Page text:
workWork and Junk for Jesus

I work at a mission school—in the United States. Three-fourths of our budget comes from generous donors who believe in what we do to bring hope and healing to Native American young people.

Occasionally, though, we have to deal with Junk for Jesus. A friend of mine who worked at a hospital in Haiti for two years shared the term with me a few years ago as we compared mission stories.

“When we arrived, they promised us a small apartment, but someone had filled it with junk for Jesus and we’ve been living in a dorm room our entire stay.”

“Junk for Jesus?” I asked. “I’ve never heard of it!”

“You know,” she replied, Band Aids that won’t stick any more, naked dolls with no eyes, and clothes with so many holes they won’t even work as rags.”

“Ah,” I replied. “We have lots of Junk for Jesus at our school, too. Broken bicycles, granny dresses from the 40s, books with missing pages, and several tons of discarded textbooks.”

Somewhere along the way, Christians have come up with the idea that instead of bringing our junk to Jesus for healing, he wants us to give him our junk so we don’t have to pay to leave it at the dump.

Jesus wants us to work for him with a cheerful heart—and to give from our abundance, not our trash barrel. Click To Tweet

People in Glass Castles Shouldn’t Throw Stones

workI rail at the waste in postage or manpower that delivering junk for Jesus to missions entails. But I often offer Jesus my junk job instead of my honest work.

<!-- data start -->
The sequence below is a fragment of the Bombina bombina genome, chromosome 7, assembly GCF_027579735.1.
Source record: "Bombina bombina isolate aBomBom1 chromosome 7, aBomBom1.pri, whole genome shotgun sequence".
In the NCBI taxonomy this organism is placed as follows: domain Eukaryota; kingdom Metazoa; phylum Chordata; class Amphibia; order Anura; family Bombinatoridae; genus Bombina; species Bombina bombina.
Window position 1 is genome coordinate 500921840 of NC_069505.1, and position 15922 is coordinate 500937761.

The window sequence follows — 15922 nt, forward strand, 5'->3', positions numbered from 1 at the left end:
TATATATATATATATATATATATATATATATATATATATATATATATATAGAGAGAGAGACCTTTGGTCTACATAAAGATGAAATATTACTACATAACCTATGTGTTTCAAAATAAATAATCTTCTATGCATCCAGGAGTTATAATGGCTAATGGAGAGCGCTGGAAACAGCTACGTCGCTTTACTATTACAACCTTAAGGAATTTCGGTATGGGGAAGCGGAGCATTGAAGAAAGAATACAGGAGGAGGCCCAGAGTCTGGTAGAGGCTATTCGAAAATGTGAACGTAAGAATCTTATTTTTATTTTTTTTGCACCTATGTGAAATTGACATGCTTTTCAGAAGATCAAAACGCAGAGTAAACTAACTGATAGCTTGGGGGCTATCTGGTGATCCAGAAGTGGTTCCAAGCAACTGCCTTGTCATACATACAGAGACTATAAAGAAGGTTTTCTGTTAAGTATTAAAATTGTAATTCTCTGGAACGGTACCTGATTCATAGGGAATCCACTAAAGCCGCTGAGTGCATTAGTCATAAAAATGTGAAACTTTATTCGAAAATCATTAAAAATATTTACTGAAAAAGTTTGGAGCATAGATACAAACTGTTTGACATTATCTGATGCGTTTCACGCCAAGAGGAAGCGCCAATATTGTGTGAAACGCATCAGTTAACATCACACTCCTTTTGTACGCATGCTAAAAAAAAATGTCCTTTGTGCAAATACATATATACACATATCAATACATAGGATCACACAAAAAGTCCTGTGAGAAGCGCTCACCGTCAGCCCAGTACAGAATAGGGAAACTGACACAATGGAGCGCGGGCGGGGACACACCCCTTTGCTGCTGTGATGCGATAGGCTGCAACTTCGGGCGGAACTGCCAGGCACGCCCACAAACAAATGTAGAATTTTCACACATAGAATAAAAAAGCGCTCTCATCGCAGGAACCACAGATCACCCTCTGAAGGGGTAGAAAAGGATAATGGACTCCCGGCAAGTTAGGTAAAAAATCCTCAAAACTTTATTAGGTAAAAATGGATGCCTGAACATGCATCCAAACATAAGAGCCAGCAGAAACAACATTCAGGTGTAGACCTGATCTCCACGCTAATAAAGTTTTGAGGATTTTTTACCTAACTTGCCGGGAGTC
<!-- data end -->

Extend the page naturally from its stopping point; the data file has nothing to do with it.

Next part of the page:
The church wants me to teach a children’s class? I won’t commit because I already work with kids. “That’s like asking the doctor to give a free clinic after church,” I grumble. I begrudgingly agree, but don’t put my heart into it because I think I don’t have time.

When the yearly nominating committee convenes, I make sure I know the members so I can avoid their phone calls. They can’t ask me if I don’t answer. Guilt nips at my ankles, and I can only fend it off by dropping to my knees.

Colossians 3:23-25 convicts me that I should do all of my work—whether for the school, my family, or the church—for God’s glory. When I give, I need to give from the abundance of my heart, not the trash barrel of my bad attitude.

Nominating Committee, I’ve got your number, and this time, I’ll make the call!

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  1. Thank you Anita. I appreciate your honest story. I struggle with balance and often have to remind myself God wants me to minister to my family as well as those who read my blog or those whom I meet while speaking.
    Have a blessed Friday, Julie
    Julie Dibble recently posted…Missing His Work: A PoemMy Profile

  2. Love this. Nominating committees always get the hard job because many, I believe, are like you. I’ll bet they love you calling them instead of them calling you. I’m in the 33 spot this week!

  3. For several years I kept a sign by my desk at school with the scripture about doing everything as unto the Lord. Thanks for the gentle reminder that maybe I should put it by new desk.

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Anita Ojeda

Anita Ojeda juggles writing with teaching high school English and history. When she's not lurking in odd places looking for rare birds, you can find her camping with her kids, adventuring with her husband or mountain biking with her students.

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